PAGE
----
March 9, 1950
Timothy Evans is hanged for the murder of his 14-month-old daughter
Timothy (25, pictured), who was illiterate and possibly intellectually disabled, was married to Beryl (19), and together the pair had a 14-month-old daughter named Geraldine. The Evanses often had arguments over finances, Timothy’s habit of spending money on liquor, his infidelities, and others.
In November of 1949, the couple got into another fight after Timothy brought another woman home which Beryl objected to. Timothy’s mother, Mrs. Percy Probert, broke up the argument by ordering the other woman to leave and Timothy followed. He next day, Timothy told neighbors Beryl had left him and had taken their baby. Considering the loud argument the night before, the neighbors were not surprised. Timothy then hastily sold his furniture and left to live with his aunt in Wales.
The following month, Probert decided to bring Christmas presents to the family. Before she visited, she sent a telegram to Beryl’s family out of town, asking if she and Geraldine were still visiting. The family replied they had never arrived. Probert investigated the Evans’ home and discovered the bodies of her daughter-in-law and granddaughter buried under a pile of wood. Timothy was found and arrested.
During questioning, Timothy stated Beryl informed her husband she was pregnant with their second child. As the couple had a difficult time financially with only one child, Beryl told Timothy her intention to abort the fetus. He claimed a stranger sold him pills to allow Beryl to “abort herself” and when he came home, Beryl was dead. He then disposed her body out of fear.
Timothy’s later changed his statement, claiming he sought the help of his downstairs neighbor, John Christie, to perform the abortion on Beryl. When he returned, Beryl was dead. Christie recommended Timothy sell his furniture and leave town, and offered to place Geraldine with another family. Timothy changed his story once more, however, claiming he strangled Beryl during a fight, then killed Geraldine in the same fashion.
Christie testified against his neighbor, which helped secure Timothy’s conviction. After 35 minutes of deliberation, the jury found Timothy guilty of murder and sentenced him to hang. The sentence was carried out three months later on March 9, 1950. During the trial, Probert claimed in the court hallways that Christie was the real murderer. Christie’s wife Ethel, unsurprisingly, came to his defense.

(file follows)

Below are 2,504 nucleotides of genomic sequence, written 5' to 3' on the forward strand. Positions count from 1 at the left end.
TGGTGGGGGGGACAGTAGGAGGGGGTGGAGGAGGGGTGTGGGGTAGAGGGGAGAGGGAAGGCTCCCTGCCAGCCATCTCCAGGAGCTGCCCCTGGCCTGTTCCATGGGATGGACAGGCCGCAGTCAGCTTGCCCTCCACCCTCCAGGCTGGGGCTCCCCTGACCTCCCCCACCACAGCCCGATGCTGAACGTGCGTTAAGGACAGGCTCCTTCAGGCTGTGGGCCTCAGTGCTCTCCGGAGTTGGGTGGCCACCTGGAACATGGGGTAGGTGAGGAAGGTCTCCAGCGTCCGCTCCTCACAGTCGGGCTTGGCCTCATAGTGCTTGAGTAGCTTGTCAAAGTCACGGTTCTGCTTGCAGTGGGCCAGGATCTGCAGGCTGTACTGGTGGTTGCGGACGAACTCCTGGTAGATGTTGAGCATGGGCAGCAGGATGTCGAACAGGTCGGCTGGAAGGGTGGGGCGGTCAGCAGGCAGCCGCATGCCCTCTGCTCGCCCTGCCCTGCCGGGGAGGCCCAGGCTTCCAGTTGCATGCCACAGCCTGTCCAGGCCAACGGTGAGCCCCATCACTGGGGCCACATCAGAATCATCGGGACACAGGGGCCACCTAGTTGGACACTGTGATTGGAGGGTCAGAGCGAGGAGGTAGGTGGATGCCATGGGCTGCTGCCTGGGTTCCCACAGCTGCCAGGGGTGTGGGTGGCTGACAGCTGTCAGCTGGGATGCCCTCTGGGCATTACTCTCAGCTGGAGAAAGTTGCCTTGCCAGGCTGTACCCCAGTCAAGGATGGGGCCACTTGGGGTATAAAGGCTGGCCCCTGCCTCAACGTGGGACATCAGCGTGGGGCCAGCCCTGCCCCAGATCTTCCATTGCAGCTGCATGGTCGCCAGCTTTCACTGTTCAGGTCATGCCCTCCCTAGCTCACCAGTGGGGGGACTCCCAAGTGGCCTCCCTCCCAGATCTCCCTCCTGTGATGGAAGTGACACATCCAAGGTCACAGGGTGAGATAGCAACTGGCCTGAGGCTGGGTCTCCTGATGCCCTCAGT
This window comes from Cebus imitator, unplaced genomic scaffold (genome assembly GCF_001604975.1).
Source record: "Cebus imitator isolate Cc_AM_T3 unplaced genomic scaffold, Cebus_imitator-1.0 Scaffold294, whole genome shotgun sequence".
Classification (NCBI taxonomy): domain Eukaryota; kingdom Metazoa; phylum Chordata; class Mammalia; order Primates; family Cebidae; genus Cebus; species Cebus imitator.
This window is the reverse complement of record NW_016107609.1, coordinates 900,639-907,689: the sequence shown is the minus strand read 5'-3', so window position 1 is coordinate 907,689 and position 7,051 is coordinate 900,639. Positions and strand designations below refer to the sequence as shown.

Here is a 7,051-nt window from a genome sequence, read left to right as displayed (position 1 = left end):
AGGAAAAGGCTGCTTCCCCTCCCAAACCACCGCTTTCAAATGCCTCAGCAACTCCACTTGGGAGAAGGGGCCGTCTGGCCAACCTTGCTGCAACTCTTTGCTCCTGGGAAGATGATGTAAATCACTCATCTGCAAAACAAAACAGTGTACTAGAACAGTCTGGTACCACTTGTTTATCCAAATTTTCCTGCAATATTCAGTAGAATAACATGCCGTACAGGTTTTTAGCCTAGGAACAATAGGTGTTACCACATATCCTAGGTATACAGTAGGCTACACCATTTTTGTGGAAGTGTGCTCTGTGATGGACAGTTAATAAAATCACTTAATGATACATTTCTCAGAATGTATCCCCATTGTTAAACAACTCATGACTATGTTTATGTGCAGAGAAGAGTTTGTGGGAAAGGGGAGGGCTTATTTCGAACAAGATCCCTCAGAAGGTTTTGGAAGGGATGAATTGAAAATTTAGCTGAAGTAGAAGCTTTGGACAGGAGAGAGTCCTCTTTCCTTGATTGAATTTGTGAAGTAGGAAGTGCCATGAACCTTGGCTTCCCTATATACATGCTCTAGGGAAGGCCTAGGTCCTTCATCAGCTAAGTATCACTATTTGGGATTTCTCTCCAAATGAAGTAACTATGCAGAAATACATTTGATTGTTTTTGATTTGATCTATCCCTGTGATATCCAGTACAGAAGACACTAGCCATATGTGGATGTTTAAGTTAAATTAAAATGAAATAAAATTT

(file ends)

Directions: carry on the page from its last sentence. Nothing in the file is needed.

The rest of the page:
Two years later, in December of 1952, Christie claimed his wife went on a trip. In her absence, Christie entertained several female callers before quitting his job, selling his furniture, and moving out. In March of 1953, another tenant of the building investigated the Christies’ kitchen, hoping to fix it up to share with a future renter. He tapped on a wall under the sink, and finding it to be hollow, removed the wallpaper and wooden boards. Behind the wall were three semi-nude bodies of women. Each had been strangled. Further investigation revealed the body of Ethel Christie buried in the dirt beneath the living room floor boards, and the skeletal remains of two more women were found in the garden. Though Christie attempted to assume a false identity in another town, he was apprehended and questioned.
One of the questions that arose during the interrogation was in regards to Beryl and Geraldine Evans. Christie admitted to strangling Beryl — claiming she had been suicidal — though he never admitted to killing Geraldine. Christie was convicted of only his wife’s murder and hanged on July 15, 1953. In the 1960s, Evans was given a posthumous pardon and his body was exhumed and reburied on consecrated grounds.
Storey, Neil R. The Little Book of Murder. The History Press, 2013
Boseley, Sarah. “Wrongs which cannot be righted.” The Guardian [London, England]. December 15, 1999
Reynolds, Ruth. “The Strangler Gets the Noose.” Detroit Free Press. August 16, 1953
Reynolds, Ruth. “The Strangler of Notting Hill.” Detroit Free Press. August 9, 1953
“Arrival Of Present For Christmas Leads To Arrest In Murder.” Times Colonist [Victoria, British Colombia]. December 3, 1949